Armed residents kept warm by the fire while guarding a roadblock outside a township that has become a flashpoint between black South Africans and counterparts of Indian origin.
Since looting erupted in South Africa on July 9, many neighbourhoods have mobilised to defend homes, businesses and infrastructure against looters.
But in Phoenix, a suburb of the city of Durban in KwaZulu-Natal (KZN) province, the unrest has spiralled into confrontation among two ethnic groups in the so-called Rainbow Nation.
Twenty people there have died, Police Minister Bheki Cele said on Thursday, in some of the worst violence since the end of white-minority rule in 1994.
Young men of South Asian heritage brandished handguns and machetes at their checkpoint, where they said they deterred troublemakers.
But the group has been accused of racism and mistreatment -- of wrongly barring individuals from the area simply for being black -- and others have been criticised for vigilante justice.
"We are not racist," insisted Karim Loven, the head of a local policing forum.
"If you see the media they're saying that it was a racial thing, whoever is saying this is racial, they are talking nonsense," he said.
"We stood out here to protect our families."
South African police were rapidly overwhelmed when riots and looting erupted in KZN, sparked by the jailing of former president Jacob Zuma, and then spread to Johannesburg.
Nationwide, around 120 people have been killed in looting and slayings in the absence of police.
On Wednesday, the government called up the army reserves to bolster a force of 25,000 troops to help restore order.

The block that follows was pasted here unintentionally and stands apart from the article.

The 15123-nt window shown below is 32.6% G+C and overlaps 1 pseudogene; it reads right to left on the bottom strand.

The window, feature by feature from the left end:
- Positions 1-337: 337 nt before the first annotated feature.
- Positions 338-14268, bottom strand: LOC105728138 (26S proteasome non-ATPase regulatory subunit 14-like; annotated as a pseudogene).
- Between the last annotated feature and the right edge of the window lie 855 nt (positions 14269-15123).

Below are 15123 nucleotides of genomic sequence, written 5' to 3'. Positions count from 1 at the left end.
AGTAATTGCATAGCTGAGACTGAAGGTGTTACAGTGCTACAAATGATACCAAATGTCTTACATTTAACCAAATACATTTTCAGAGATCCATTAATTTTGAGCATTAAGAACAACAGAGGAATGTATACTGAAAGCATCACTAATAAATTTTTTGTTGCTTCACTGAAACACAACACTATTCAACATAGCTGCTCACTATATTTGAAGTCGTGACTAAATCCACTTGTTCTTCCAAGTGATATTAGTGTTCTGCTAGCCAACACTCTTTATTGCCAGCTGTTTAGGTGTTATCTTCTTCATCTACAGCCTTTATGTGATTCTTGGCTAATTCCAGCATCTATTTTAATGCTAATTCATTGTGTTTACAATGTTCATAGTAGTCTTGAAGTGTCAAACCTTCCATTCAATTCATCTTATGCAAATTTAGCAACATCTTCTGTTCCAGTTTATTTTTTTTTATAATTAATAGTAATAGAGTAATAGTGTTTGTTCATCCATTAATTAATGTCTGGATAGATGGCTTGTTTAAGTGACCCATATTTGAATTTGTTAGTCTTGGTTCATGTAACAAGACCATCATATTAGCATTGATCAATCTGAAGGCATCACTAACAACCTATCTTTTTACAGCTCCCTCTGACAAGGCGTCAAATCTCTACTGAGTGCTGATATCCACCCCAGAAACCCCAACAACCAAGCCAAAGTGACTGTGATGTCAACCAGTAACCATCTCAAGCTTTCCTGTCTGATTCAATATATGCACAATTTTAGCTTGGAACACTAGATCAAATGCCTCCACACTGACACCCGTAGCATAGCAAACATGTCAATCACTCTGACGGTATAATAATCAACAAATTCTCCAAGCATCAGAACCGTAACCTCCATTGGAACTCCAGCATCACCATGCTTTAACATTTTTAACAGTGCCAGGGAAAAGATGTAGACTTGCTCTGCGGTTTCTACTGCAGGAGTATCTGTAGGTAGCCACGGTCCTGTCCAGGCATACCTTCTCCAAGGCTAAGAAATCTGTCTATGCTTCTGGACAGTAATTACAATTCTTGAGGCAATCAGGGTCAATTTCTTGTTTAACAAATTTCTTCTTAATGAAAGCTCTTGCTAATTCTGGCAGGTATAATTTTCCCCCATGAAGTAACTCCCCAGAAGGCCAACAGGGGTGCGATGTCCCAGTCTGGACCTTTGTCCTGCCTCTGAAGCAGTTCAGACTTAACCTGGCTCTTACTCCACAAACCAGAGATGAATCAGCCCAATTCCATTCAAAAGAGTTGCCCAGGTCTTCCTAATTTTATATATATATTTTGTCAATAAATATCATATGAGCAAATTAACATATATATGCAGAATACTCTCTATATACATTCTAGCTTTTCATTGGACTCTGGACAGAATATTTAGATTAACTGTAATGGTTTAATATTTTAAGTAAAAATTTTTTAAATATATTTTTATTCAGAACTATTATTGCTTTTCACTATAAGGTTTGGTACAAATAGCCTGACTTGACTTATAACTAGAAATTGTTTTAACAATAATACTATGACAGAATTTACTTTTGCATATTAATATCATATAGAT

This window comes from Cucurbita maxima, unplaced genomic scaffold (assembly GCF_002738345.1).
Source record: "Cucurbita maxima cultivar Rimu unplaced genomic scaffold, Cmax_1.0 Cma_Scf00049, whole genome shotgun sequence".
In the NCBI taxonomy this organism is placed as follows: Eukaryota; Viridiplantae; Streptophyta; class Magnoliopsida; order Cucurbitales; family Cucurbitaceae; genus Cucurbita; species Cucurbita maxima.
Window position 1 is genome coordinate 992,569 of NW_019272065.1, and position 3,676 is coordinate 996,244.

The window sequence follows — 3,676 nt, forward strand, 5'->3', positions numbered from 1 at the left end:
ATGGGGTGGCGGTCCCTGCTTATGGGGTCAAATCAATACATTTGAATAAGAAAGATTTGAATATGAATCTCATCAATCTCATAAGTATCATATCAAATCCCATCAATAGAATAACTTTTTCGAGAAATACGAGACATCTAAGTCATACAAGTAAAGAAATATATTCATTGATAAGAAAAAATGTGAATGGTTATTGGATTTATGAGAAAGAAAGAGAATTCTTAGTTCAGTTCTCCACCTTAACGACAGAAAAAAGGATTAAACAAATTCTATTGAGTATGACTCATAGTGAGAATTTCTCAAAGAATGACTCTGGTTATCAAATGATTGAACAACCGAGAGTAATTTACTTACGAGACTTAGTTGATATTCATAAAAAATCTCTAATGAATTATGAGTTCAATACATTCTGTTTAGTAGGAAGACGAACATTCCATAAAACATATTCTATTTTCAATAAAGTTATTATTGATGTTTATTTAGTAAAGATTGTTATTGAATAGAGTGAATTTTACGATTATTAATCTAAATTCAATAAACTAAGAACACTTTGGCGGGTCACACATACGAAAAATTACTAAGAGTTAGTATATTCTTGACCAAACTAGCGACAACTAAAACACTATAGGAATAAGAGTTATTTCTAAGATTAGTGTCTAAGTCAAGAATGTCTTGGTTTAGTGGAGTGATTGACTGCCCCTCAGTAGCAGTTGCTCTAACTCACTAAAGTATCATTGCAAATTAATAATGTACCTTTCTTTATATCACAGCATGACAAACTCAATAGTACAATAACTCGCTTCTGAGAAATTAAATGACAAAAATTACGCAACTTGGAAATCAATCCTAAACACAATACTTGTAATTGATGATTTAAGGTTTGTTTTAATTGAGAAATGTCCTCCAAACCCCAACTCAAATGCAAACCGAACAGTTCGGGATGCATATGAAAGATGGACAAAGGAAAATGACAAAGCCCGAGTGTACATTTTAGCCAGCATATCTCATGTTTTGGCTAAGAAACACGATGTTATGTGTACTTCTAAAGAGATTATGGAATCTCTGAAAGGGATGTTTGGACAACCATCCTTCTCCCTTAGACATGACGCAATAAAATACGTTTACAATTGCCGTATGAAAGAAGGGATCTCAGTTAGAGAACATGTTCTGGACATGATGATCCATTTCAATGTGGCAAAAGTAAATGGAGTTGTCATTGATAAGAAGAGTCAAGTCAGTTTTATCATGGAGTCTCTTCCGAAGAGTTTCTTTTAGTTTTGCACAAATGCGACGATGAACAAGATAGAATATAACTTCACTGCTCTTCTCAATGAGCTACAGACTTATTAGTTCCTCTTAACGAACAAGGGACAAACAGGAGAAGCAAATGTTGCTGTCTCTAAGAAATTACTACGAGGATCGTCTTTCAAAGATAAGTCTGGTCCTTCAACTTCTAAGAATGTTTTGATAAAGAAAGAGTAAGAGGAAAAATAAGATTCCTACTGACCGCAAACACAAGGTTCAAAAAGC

In the vacuum, communities like Phoenix have taken matters into their own hands.
President Cyril Ramaphosa, in a visit to Durban on Friday, applauded ordinary people for "standing up not only to defend their own assets but... also defending our democracy, because they can see that this is an assault on the democratic situation."
The hashtag #PhoenixMassacre trended on social media by Thursday, with some users alleging excessive use of force by members of the ethnic Indian population.
At the Phoenix roadblock, one masked community member manning the improvised checkpoint said bluntly: "If you're looting, we're shooting, because we've got nothing to eat".
"It's caused a lot of strain on the community," said balaclava-clad Trevin Bramduth, an armed employee of a private security firm called KZN VIP Protection, who was was deployed to the area.
"Everyone is actually scared to leave their homes. A lot of people have obviously lost their jobs as well."
South Africans of Indian origin make up just 2.6 percent of the country's 59 million people, according to official statistics, with a high concentration in and around Durban.
Indians make up 85 percent of the population in Phoenix.
'Not safe at all'
"Our shopping centre has been looted and it's burned down, right down," said Karim.
"At the moment we are protecting this complex here, this one food chain Save Right, and protecting the garage. This is the only place that now we are getting food."
Around the township, the shells of burnt-out vehicles hinted at the violence that had gripped the area 25 kilometres (16 miles) northwest of downtown Durban.
Nearby one resident loaded a vintage shotgun as a bystander implored "put the safety on!"
Private security companies like Bramduth's are part of a vast industry which along with vigilantes quickly stepped in once the police began to falter in the face of widespread anarchy.
There have been numerous allegations of beatings and other mistreatment of suspected rioters and looters at the hands of individuals and security firms.
"I live in this area as well, which is not safe at all," said Bradmuth.